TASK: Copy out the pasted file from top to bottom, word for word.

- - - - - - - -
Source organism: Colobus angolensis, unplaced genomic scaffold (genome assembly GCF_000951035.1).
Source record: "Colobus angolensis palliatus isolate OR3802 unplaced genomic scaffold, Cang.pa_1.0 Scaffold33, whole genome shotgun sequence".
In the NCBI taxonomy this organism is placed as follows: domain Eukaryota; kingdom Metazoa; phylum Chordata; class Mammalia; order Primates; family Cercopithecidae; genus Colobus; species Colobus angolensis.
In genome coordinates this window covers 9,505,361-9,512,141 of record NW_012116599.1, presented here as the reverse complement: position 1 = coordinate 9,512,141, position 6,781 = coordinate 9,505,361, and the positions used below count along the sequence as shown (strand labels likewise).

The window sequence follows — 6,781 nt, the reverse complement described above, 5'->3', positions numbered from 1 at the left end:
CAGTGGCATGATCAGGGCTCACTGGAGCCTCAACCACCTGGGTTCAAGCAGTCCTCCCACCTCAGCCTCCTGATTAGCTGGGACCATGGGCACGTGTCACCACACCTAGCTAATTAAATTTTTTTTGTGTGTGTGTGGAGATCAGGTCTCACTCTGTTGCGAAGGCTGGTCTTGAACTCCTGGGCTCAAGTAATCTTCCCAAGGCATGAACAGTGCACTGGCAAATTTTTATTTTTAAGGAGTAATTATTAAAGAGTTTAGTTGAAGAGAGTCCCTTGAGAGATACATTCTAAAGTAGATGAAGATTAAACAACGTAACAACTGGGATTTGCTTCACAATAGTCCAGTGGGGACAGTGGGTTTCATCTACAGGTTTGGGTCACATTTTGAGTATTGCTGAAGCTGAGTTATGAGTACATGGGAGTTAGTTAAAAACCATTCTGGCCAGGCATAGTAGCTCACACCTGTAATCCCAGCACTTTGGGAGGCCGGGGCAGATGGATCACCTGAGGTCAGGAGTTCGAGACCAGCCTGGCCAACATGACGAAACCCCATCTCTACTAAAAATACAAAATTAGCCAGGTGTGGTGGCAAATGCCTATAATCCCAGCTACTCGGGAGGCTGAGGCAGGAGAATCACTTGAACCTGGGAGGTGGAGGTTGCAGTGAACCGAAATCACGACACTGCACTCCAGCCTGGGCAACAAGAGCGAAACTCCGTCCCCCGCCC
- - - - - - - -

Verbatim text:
Source organism: Colobus angolensis, unplaced genomic scaffold (genome assembly GCF_000951035.1).
Source record: "Colobus angolensis palliatus isolate OR3802 unplaced genomic scaffold, Cang.pa_1.0 Scaffold33, whole genome shotgun sequence".
In the NCBI taxonomy this organism is placed as follows: domain Eukaryota; kingdom Metazoa; phylum Chordata; class Mammalia; order Primates; family Cercopithecidae; genus Colobus; species Colobus angolensis.
In genome coordinates this window covers 9,505,361-9,512,141 of record NW_012116599.1, presented here as the reverse complement: position 1 = coordinate 9,512,141, position 6,781 = coordinate 9,505,361, and the positions used below count along the sequence as shown (strand labels likewise).

The window sequence follows — 6,781 nt, the reverse complement described above, 5'->3', positions numbered from 1 at the left end:
CAGTGGCATGATCAGGGCTCACTGGAGCCTCAACCACCTGGGTTCAAGCAGTCCTCCCACCTCAGCCTCCTGATTAGCTGGGACCATGGGCACGTGTCACCACACCTAGCTAATTAAATTTTTTTTGTGTGTGTGTGGAGATCAGGTCTCACTCTGTTGCGAAGGCTGGTCTTGAACTCCTGGGCTCAAGTAATCTTCCCAAGGCATGAACAGTGCACTGGCAAATTTTTATTTTTAAGGAGTAATTATTAAAGAGTTTAGTTGAAGAGAGTCCCTTGAGAGATACATTCTAAAGTAGATGAAGATTAAACAACGTAACAACTGGGATTTGCTTCACAATAGTCCAGTGGGGACAGTGGGTTTCATCTACAGGTTTGGGTCACATTTTGAGTATTGCTGAAGCTGAGTTATGAGTACATGGGAGTTAGTTAAAAACCATTCTGGCCAGGCATAGTAGCTCACACCTGTAATCCCAGCACTTTGGGAGGCCGGGGCAGATGGATCACCTGAGGTCAGGAGTTCGAGACCAGCCTGGCCAACATGACGAAACCCCATCTCTACTAAAAATACAAAATTAGCCAGGTGTGGTGGCAAATGCCTATAATCCCAGCTACTCGGGAGGCTGAGGCAGGAGAATCACTTGAACCTGGGAGGTGGAGGTTGCAGTGAACCGAAATCACGACACTGCACTCCAGCCTGGGCAACAAGAGCGAAACTCCGTCCCCCGCCC